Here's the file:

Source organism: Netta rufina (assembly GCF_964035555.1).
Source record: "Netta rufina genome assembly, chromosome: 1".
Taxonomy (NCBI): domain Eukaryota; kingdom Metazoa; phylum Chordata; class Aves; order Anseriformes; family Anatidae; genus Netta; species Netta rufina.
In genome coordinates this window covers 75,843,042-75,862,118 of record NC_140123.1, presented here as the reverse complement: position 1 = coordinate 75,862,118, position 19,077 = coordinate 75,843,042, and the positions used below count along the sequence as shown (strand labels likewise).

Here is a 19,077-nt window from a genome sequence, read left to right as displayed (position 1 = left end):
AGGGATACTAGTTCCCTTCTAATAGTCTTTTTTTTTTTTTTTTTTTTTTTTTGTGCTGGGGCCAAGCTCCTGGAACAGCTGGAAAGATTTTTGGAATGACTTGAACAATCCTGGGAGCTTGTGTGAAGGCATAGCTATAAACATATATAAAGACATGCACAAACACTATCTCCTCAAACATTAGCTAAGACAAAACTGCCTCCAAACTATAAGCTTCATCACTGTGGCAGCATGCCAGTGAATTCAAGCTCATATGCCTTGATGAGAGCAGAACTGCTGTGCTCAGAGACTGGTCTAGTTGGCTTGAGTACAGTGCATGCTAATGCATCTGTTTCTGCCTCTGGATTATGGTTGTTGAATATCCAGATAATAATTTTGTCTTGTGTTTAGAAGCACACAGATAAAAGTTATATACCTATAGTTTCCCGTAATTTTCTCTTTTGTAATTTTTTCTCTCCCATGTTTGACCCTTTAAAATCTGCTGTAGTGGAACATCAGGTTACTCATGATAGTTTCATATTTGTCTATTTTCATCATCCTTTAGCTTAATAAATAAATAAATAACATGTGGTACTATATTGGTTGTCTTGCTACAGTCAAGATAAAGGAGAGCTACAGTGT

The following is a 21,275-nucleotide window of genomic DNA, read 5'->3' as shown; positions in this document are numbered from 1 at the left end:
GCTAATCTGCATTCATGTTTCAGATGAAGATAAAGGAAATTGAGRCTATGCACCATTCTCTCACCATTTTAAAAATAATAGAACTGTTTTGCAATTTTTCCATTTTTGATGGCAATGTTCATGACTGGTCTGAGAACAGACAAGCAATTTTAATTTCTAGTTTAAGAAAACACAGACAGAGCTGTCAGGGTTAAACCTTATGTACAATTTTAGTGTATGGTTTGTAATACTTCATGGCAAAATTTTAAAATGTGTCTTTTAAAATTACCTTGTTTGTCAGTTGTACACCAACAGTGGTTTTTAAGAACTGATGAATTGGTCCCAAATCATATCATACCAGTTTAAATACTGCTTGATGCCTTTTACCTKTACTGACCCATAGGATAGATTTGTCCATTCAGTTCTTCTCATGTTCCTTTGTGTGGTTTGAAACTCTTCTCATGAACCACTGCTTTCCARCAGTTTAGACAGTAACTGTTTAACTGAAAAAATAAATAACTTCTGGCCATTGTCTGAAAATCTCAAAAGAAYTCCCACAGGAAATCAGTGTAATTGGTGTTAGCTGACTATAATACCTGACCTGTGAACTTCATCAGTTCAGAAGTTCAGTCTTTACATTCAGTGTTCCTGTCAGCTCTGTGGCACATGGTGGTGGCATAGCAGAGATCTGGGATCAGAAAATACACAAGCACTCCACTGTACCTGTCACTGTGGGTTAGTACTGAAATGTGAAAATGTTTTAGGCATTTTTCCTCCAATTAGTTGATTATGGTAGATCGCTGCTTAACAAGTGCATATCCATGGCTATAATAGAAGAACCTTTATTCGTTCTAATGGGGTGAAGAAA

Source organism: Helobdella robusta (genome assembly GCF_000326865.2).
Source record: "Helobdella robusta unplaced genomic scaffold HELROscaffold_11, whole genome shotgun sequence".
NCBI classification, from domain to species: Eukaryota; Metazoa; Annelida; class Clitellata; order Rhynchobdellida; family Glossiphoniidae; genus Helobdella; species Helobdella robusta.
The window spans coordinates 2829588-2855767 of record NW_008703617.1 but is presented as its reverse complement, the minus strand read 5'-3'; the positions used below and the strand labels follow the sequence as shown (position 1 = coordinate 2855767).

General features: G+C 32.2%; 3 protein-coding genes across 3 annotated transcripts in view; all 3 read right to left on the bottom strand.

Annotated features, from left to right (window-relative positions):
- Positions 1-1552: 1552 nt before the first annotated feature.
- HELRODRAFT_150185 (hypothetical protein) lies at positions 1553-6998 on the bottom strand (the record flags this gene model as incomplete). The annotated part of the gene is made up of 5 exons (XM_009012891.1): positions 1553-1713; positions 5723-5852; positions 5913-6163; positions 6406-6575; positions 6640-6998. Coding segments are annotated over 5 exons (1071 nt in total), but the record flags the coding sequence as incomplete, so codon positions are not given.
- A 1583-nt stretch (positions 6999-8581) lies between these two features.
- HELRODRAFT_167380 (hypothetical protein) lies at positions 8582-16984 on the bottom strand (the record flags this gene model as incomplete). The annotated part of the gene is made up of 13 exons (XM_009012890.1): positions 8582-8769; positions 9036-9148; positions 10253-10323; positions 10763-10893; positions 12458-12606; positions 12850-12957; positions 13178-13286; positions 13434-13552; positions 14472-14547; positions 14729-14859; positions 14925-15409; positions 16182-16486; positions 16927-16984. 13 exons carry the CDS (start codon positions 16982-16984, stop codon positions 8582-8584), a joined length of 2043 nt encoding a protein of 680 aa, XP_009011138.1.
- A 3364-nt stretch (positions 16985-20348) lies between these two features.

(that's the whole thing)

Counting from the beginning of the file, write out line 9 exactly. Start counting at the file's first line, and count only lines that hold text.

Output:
Source organism: Helobdella robusta (genome assembly GCF_000326865.2).